San Diego County Water Authority Member Agency Map

Lake Jennings Campground Opens for RVs

The Lake Jennings campground will reopen Monday, May 18 – but only for recreational vehicles (RVs).  No tent camping will be allowed yet, due to the COVID-19 pandemic, and the recreational side of the lake will remain closed.

Water Systems in Closed Buildings May Require Flushing and Testing

Plumbing systems in buildings closed or vacant for long periods may need to be flushed to safely remove stagnant water.

Water provided by the San Diego Water Authority and its 24 member agencies continues to meet all state and federal drinking water standards. But after water leaves the agencies’ distribution systems and enters private service connections, the water quality can deteriorate if water becomes stagnant.

Most commercial and industrial buildings have been partially occupied even during the COVID-19 shutdown, and HVAC and water systems continue to be maintained and operated even though many employees are working remotely. However, building owners and managers should take special care with plumbing systems in buildings that have been vacant or have had periods of low water use to protect the public and employees returning to work.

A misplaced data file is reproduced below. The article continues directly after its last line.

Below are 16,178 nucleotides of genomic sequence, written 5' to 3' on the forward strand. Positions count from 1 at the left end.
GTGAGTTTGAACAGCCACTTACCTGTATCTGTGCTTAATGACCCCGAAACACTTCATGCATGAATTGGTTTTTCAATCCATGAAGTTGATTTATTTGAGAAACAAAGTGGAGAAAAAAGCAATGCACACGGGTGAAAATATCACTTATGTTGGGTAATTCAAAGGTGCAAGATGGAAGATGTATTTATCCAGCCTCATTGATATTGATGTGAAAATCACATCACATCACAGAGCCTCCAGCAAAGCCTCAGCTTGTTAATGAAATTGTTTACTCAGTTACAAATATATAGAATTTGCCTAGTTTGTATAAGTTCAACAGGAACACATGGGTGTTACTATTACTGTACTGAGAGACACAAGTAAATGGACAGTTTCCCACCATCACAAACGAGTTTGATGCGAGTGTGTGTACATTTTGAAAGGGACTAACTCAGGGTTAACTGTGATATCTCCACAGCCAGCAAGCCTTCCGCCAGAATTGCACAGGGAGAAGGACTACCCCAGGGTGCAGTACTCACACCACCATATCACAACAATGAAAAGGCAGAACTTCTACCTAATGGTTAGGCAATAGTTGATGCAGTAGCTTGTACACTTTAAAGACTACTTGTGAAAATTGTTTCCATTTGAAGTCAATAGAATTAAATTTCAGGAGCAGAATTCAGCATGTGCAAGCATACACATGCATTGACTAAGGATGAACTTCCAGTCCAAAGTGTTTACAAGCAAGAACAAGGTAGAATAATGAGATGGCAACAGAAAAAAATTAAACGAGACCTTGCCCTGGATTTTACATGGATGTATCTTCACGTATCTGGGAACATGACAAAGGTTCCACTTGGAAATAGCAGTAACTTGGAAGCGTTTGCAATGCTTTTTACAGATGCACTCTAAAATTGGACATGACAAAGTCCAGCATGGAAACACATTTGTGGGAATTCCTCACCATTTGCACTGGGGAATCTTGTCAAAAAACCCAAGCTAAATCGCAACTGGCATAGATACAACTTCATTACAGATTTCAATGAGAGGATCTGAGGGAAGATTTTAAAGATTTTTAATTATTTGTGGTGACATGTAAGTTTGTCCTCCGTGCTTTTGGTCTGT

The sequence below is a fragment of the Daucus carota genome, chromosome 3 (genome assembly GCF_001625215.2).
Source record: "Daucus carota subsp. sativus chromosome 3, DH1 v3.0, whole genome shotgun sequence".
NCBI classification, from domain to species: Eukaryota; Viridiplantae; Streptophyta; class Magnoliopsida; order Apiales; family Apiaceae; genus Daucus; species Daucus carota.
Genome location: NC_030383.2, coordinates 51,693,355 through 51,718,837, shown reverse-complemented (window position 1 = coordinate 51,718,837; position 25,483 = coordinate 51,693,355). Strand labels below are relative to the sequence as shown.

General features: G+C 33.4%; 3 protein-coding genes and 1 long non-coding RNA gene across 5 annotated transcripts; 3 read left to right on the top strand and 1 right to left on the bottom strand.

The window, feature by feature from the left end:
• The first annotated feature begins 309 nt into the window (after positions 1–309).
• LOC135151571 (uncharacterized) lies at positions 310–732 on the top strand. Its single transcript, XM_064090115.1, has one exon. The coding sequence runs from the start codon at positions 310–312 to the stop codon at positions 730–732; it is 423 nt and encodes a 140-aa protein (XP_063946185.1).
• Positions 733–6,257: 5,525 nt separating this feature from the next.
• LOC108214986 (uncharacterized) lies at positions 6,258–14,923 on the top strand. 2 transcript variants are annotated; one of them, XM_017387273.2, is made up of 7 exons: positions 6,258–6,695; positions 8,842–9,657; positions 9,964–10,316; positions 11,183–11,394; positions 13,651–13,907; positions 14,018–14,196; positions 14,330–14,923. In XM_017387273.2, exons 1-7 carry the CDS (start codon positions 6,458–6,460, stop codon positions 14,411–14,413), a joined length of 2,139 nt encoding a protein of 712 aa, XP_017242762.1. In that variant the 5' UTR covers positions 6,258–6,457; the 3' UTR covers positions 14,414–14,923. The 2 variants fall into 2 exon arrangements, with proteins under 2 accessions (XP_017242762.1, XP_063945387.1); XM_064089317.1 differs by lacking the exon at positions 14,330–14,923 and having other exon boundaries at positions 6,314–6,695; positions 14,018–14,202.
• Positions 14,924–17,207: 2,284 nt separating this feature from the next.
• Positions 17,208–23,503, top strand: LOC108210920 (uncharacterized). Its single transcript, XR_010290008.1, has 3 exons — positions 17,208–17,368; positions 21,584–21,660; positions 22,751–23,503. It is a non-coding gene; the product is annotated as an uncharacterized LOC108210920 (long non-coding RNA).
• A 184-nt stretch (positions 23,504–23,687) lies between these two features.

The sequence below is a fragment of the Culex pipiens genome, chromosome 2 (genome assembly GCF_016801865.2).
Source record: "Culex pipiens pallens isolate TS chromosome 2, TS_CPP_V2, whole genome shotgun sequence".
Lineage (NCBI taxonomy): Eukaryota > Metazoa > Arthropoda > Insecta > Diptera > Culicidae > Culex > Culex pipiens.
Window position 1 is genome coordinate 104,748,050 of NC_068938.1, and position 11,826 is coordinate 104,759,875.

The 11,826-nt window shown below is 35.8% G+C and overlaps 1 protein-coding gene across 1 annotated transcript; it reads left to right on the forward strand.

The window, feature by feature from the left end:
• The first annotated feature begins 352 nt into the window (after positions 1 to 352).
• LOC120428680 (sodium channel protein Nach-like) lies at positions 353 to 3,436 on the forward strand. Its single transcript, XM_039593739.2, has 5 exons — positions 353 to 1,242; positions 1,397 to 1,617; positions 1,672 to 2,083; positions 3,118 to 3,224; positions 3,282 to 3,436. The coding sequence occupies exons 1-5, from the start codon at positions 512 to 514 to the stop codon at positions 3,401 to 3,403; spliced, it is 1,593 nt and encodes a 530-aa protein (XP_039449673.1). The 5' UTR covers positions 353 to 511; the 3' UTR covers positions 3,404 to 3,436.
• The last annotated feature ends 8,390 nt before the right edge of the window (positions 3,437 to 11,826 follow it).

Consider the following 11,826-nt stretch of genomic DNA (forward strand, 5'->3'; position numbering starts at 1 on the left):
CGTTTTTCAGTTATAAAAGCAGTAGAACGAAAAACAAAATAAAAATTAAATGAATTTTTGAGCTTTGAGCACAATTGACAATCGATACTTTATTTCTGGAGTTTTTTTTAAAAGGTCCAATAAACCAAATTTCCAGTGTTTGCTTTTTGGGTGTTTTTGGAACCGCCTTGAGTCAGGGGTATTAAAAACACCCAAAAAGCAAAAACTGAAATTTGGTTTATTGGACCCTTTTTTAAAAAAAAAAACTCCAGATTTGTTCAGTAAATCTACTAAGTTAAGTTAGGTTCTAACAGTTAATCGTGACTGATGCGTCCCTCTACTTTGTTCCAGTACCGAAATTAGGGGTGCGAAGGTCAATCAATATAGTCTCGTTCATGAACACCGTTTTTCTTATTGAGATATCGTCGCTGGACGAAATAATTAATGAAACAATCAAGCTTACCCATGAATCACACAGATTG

That’s because plumbing systems must be actively managed and maintained to prevent bacteria growth. Bacteria can flourish in pipes, fixtures and associated equipment (like fountains, cooling towers and HVAC systems) that aren’t used for several days. Schools, for example, commonly flush pipes before kids and teachers return from breaks.

Three San Diego Reservoirs Reopen for Public Recreation

Three City of San Diego reservoirs will reopen for public recreation this weekend. Miramar Reservoir in Scripps Ranch and Lake Murray in San Carlos open on Friday. The Lower Otay Reservoir will reopen on Saturday, May 16.

The three reservoirs will be open during regular business hours for walking, jogging, cycling, fishing, and boating, with new safety protocols in place. Normal fishing and boating fees will apply.

New protocols include:

  • Restrooms cleaned every two hours
  • Parking lot capacity reduced by 50% to maintain physical distancing
  • Users must comply with County of San Diego public health orders, including facial coverings (masks) and physical distancing